Home Education and Careers Commentary: Catholic Schools — Definitely different

Commentary: Catholic Schools — Definitely different

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Faith formation, academic excellence and service to others are hallmarks of schools in the diocese

 

“Can you tell me why I should choose a Catholic school education for my child?”

This question comes to me in various ways – parents considering education for their first child, parents considering the financial commitment, parents considering whether high school and college acceptances are influenced, parents wondering what difference a Catholic school education makes.

The reply to this inquiry is simple. A Catholic school education is “definitely different!” It is unlike any other form of schooling – public, charter, private.

What’s the difference? A Catholic school education is one that is rooted in faith, knowledge, and service.

Primarily, a Catholic school education is about faith, not just knowledge of the faith, but information, formation, and transformation. While information about the faith is provided in every Catholic school daily in the religion or theology period, faith development in a Catholic school is much more.

Bishop Malooly talks to children in the library at Christ the Teacher School during his visit to the Glasgow school on Jan. 15. The students came through in groups, with each one sharing with the bishop what they were learning. Bishop Malooly asked the students to describe Christ the Teacher with one word and requested that they go home and thank their parents for sacrificing in order to send them to a Catholic school.T he Dialog/www.DonBlakePhotography.com
Bishop Malooly talks to children in the library at Christ the Teacher School during his visit to the Glasgow school on Jan. 15. The students came through in groups, with each one sharing with the bishop what they were learning. Bishop Malooly asked the students to describe Christ the Teacher with one word and requested that they go home and thank their parents for sacrificing in order to send them to a Catholic school.T he Dialog/www.DonBlakePhotography.com

Formation occurs at every moment of the school day – from the invitations to prayer at the beginning, middle, and end of the school day to integrated references to Catholic teaching throughout instruction. The tapestry of faith development is woven throughout each subject every day. It is embedded in the culture of the school, not just an overlay to an academic program.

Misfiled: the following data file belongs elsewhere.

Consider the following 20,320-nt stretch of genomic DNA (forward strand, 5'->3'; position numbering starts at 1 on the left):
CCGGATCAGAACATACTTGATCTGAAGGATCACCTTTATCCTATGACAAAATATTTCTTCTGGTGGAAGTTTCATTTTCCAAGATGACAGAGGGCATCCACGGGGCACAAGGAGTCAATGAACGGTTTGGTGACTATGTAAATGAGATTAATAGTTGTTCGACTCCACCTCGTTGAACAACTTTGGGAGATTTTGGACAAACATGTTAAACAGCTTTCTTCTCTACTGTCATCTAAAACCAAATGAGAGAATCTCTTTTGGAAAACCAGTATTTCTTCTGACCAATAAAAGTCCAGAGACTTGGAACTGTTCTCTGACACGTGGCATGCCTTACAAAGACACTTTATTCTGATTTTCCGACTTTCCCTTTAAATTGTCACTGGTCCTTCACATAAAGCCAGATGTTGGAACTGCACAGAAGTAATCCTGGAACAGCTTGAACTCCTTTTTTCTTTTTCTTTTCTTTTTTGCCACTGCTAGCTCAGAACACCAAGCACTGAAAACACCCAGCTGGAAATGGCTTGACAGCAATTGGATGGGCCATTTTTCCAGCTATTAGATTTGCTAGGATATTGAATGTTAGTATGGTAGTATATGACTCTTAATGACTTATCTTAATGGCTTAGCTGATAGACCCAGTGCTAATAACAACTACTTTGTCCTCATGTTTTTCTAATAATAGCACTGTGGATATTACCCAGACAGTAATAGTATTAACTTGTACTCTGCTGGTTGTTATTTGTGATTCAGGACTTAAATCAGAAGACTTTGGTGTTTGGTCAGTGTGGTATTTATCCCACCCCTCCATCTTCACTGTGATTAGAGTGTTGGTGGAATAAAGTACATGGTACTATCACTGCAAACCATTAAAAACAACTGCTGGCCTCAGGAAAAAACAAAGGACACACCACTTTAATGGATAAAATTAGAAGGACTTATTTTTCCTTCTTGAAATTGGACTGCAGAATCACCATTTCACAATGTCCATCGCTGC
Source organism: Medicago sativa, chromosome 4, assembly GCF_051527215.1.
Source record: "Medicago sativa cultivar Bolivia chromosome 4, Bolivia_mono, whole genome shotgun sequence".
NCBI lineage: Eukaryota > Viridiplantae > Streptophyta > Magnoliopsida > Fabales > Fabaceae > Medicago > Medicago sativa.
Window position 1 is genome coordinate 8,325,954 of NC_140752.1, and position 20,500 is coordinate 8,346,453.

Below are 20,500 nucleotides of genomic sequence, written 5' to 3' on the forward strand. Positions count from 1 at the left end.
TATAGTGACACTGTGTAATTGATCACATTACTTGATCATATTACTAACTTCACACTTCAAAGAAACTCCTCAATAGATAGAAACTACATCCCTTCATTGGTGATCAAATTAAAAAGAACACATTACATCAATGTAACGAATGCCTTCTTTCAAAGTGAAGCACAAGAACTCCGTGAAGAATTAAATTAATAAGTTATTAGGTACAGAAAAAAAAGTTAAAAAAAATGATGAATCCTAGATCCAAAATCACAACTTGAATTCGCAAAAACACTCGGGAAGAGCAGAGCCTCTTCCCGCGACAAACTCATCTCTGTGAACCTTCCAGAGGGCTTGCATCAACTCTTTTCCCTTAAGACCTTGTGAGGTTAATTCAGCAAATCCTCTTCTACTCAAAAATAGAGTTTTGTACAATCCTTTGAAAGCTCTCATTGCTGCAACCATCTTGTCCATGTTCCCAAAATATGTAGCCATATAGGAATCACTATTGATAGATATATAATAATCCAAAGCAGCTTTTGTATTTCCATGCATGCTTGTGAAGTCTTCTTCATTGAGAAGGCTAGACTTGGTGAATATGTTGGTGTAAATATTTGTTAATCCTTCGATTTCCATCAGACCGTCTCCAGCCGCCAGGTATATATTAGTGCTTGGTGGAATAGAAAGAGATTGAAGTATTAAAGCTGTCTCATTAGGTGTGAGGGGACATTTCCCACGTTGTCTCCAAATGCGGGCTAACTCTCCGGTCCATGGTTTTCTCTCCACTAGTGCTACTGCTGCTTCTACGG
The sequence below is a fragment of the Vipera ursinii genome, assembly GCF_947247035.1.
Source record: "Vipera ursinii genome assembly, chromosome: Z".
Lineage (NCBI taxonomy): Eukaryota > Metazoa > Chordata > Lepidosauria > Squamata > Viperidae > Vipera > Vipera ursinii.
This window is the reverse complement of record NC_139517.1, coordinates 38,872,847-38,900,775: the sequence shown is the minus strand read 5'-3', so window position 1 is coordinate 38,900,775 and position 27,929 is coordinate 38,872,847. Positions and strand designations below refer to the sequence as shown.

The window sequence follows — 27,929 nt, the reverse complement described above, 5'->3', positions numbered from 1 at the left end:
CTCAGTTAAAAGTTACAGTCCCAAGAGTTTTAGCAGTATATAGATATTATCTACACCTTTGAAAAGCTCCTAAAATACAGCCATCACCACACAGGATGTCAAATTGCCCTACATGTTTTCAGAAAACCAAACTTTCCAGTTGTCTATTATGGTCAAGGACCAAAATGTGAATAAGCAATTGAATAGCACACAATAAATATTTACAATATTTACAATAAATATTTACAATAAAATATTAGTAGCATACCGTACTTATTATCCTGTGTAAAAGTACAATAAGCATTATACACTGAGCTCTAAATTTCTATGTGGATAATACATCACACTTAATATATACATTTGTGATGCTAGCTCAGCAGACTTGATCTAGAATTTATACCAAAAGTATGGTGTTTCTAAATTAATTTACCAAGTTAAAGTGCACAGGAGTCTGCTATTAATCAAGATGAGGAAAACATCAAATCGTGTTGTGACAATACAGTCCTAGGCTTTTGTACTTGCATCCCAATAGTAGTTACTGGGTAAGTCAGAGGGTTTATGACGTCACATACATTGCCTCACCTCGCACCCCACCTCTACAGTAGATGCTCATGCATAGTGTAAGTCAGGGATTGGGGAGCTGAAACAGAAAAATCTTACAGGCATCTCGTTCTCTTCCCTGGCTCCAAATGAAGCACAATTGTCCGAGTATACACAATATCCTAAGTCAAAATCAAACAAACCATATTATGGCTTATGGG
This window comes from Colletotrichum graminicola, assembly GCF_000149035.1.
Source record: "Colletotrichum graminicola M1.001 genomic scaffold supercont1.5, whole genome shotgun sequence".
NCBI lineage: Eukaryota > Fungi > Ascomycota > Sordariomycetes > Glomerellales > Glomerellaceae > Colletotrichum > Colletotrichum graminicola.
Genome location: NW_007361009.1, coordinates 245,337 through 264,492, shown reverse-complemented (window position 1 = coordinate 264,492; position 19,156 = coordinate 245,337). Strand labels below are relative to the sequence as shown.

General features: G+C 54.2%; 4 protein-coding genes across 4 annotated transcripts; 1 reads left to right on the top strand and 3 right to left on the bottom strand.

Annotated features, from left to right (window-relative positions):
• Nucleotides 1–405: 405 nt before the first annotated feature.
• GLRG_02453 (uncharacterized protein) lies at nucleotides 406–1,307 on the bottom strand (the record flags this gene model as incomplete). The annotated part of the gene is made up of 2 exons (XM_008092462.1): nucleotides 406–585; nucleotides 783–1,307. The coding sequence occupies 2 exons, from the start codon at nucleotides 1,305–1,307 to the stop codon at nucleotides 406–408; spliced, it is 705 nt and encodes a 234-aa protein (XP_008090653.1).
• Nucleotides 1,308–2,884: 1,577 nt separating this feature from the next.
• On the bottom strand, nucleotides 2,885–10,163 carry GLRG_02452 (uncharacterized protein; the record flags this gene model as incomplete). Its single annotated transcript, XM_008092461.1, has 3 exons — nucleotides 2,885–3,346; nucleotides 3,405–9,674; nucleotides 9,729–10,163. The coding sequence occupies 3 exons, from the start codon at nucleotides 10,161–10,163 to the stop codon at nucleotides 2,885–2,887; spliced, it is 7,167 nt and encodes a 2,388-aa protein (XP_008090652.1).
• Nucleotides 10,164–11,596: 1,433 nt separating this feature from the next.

The result is transformation, that is, the culture change that is evident in students and in the entire school community. This transformation, guided by the Holy Spirit, forms the members of the school community into the people of God who truly effect change in the neighborhood and the world. No other school, program, or system can inform, form, and transform young people in the same way as a Catholic school education.

Of equal importance in a Catholic school education is academic excellence. Despite serving a wide range of student abilities, Catholic schools demonstrate above average performance in measures of achievement.

The Rodel Foundation of Delaware published documentation for 2012-2013 about SAT scores in Delaware. Based upon the data reported, 1550 is cited by the College Board as a score for success in college and career readiness.

The Delaware average score is 1276. The aggregate score for Catholic secondary school students in the five parish and diocesan schools in the Diocese of Wilmington is 1568. Individual scores for students or phases/levels of students within schools that serve a comprehensive population are even higher.

Of particular interest, the aggregate score of Catholic schools exceeded the scores reported by every Delaware public high school and charter school, with the exception of one.

Lastly, a Catholic school education leads to service – not only because it is beneficial to the community, but also, and more importantly, because it is Gospel living. In a multitude of ways Catholic schools live the corporal and spiritual works of mercy and the principles of Catholic social teaching.

Students and adults do what they do in imitation of Jesus Christ, the master teacher, who directs their actions. Each week at Sunday and daily Masses regularly attended by students, the school community hears and acts on the final command, “Go in peace, glorifying the Lord by your life.”

While service may be connected to other educational entities, in Catholic schools there is a clear imperative that answers why we do what we do.

So back to our original question. “Can you tell me why I should choose a Catholic school education for my child?”

“Sure. A Catholic school education is a priceless gift to a child. Although a financial sacrifice for parents, it is the way to guarantee a fully integrated program of faith, knowledge, and service. It opens doors for high school and college acceptances and scholarship opportunities. And it affects the development of a child at his/her core – spiritually, intellectually, morally, and emotionally – as it deepens the child’s relationship with God and others.”

This week we celebrate Catholic school education. Join us as we recognize the blessing of the 30 Catholic schools in the Diocese of Wilmington.

Louis P. De Angelo is Superintendent of Schools and Secretary of Catholic Education for the Diocese of Wilmington.